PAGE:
And we set off to Land's End, a coastal landscape that is notoriously wild with steep cliffs and massive waves, coming off the Atlantic, that continuously churn the waters below into a maelstrom of froth and frenzy. In an unexpected twist to the proceedings the winds picked up and soon we were driving in gale force conditions. Under ideal conditions, the 38 mile journey from Trebah Gardens to Land's End would take roughly 75 minutes. We took nearly 2 hours to reach Penzance which is 10 miles short of Land's End. It was a good time to get away from the winds and the rains if only to grab hold of some late lunch - it was already nearing 4pm and the light levels had dropped significantly in the preceding 30 minutes and now bordered on darkness. After about 30 minutes, when we thought, rather than felt, that the winds have dropped down a notch, we decided to continue towards Land's End - darkness or not. The 20 minute journey from Penzance now took about 45 minutes and we were the only 2 cars headed towards Land's End when all the other vehicles were returning!
When we arrived at Land's End it was nearly dark, but as soon as we stepped out of the car, the winds were howling and we could hear the waters of the Atlantic crash on the cliffs. We soon took up the coastal path walk, in near darkness, and the 15 minute walk to the edge of the cliffs was pretty eventful - walking into a 40 - 50 mile headwind was extremely awkward. And what we witnessed was one that cannot be erased from our memories for a very long time. The huge waves were rolling in from the Atlantic and crashing into the rocks below, but the sea-spray reached all the way up to where we stood - about 60 metres above the sea level. We were hardly able to hear each other in the tempestuous weather, so we signalled to each other that it was time to head back in the direction we came. The image of Land's End you would see on the video clip below was from an earlier visit when things were a lot calmer.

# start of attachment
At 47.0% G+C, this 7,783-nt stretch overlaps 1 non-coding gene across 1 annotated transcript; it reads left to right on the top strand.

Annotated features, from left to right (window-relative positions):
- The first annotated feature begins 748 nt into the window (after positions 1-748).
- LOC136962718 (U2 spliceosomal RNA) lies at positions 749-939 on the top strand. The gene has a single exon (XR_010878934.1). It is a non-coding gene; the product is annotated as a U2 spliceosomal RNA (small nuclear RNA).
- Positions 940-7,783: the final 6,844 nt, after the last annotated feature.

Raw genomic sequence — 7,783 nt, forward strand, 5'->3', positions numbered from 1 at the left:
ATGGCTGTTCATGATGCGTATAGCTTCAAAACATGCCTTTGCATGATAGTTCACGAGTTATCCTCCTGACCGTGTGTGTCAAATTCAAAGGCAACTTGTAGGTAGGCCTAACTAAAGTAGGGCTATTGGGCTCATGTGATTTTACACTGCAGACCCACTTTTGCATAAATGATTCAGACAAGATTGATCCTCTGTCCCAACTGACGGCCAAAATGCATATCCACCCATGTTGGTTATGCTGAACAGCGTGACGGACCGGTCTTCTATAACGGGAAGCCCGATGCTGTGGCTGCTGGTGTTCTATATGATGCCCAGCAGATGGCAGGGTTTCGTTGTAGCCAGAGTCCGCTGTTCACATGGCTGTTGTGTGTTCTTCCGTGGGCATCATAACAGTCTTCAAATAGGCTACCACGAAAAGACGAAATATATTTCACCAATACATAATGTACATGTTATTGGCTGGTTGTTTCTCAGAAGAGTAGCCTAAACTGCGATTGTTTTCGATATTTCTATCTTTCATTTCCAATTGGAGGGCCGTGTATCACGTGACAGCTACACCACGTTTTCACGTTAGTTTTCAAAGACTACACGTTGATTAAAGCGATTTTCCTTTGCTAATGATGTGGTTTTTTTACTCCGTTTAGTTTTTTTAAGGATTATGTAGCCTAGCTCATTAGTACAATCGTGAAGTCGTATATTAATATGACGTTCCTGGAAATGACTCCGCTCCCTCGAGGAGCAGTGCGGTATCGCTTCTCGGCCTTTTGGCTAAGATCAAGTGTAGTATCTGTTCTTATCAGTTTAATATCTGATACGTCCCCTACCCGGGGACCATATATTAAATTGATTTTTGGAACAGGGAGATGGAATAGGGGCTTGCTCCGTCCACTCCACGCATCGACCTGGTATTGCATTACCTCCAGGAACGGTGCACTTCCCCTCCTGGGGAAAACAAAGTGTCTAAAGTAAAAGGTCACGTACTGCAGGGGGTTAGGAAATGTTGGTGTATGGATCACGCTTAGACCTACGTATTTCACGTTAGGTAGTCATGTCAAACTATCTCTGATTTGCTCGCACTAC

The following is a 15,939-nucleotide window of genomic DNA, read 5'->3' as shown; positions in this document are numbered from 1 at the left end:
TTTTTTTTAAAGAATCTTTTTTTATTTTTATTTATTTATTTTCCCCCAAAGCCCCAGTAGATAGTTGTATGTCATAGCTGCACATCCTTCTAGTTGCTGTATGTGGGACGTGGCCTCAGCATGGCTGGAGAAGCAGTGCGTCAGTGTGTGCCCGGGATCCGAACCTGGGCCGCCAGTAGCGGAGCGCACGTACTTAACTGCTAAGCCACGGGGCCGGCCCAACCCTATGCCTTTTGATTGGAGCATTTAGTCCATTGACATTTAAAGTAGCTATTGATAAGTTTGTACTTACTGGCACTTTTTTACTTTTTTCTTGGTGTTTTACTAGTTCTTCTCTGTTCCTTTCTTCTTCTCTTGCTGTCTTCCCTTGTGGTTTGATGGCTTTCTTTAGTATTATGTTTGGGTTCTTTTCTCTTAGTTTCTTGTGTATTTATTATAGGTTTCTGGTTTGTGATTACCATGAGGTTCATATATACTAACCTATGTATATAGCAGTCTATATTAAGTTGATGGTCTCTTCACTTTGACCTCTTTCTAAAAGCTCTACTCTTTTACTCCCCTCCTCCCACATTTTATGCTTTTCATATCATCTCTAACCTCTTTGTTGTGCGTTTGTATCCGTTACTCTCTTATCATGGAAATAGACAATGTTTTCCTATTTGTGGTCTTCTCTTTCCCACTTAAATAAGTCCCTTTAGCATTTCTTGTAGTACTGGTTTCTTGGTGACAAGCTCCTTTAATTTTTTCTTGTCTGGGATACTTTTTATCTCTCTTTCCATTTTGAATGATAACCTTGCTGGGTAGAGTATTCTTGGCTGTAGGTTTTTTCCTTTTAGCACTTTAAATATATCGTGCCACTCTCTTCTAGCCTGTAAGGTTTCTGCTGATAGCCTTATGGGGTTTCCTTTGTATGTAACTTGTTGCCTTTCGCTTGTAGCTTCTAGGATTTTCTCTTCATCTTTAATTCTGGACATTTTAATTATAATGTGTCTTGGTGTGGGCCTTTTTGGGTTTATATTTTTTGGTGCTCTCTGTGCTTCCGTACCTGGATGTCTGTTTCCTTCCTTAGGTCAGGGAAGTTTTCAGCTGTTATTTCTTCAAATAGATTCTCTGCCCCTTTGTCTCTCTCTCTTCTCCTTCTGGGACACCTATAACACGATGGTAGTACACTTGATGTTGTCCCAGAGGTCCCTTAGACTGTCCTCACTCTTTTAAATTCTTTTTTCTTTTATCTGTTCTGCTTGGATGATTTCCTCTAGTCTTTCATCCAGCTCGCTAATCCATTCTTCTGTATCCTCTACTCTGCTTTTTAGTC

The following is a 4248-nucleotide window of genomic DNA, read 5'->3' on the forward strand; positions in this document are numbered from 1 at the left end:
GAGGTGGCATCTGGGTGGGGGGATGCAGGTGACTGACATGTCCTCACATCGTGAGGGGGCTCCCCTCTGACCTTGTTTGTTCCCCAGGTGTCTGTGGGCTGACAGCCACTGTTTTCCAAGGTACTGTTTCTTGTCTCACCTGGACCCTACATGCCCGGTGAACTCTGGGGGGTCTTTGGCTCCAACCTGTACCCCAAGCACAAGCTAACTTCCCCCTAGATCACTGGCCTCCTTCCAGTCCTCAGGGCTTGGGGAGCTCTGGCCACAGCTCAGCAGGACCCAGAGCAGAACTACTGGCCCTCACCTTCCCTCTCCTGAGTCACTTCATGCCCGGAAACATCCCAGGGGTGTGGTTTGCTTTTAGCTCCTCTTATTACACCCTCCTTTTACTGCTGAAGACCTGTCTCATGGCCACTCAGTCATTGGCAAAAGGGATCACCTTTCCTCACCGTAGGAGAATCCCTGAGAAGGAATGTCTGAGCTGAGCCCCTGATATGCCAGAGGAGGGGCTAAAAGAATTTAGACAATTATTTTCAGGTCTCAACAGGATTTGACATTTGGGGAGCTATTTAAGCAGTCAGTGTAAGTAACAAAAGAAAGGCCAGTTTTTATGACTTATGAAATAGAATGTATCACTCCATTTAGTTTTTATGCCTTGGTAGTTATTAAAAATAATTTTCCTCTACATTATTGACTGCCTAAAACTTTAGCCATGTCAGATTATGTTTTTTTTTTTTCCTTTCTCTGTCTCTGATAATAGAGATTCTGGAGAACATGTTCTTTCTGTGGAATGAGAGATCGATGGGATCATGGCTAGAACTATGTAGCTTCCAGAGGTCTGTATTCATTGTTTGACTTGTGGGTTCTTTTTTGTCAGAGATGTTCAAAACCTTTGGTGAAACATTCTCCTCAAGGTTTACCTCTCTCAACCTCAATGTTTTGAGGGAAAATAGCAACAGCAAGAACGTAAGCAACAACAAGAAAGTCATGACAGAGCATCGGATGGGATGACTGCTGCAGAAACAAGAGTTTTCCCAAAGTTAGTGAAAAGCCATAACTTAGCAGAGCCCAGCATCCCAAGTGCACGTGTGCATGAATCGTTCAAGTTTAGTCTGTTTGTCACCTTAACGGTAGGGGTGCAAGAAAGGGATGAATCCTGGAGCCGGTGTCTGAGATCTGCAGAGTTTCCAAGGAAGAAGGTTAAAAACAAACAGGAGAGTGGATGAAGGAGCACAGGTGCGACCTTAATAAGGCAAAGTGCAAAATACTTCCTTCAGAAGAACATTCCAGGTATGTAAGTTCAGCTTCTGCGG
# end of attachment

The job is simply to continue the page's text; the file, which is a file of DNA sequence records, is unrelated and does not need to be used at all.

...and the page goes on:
We soon left Land's End behind and headed back to our cottage upcountry and after a quick freshening up, we had another evening of fun and games.
The next morning, we were pleasantly surprised that despite the weather wreaking havoc the previous evening, it was sunny, but we were told that it wouldn't last the entire day as more weather-front was approaching.
It was time to head to Perranporth - a small seaside town famous for it's big Atlantic swells and miles of spectacular beaches. The place is very popular with water-sport enthusiasts and the busy village has plenty of small eateries. There is also a natural open air pool that fills with salt water in low tide. However, we were fascinated by the stunning coastal walk that ascends over the cliffs, from the beach, and looking out into the Atlantic. After some good time hiking and walking up the cliffs, we decided to take a break and use the good weather, albeit temporary, to capture some pictures - as until that time, we were only carrying the gear with us without ever actually getting an opportunity to photograph - mainly due to the weather. Soon, the winds started to pick up and we all decided to head back to our cars before getting pounded by more stormy weather. After some cornish ice-creams at one of the eateries in the village, we headed back to the cottage - as we clearly knew that visiting another place was not worth the risk in such weather conditions.
On arrival at the cottage, some of us decided to make use of the heated indoor swimming pool and soon the light faded out and the day drifted off into another uneventful night.
The next morning, it was time to check out of our Holiday Cottages and head back to London and all along the way, it rained continuously until we reached home. It was the second time that my own visit to Cornwall was jinxed by bad weather. The group was keen to have another go at Cornwall but this may have to wait a while as we were on the eve of the New Year ushering in 2016.
At the end of the day, you can book a holiday but you can't book the weather and this is rather more pertinent with holidays in the British Isles.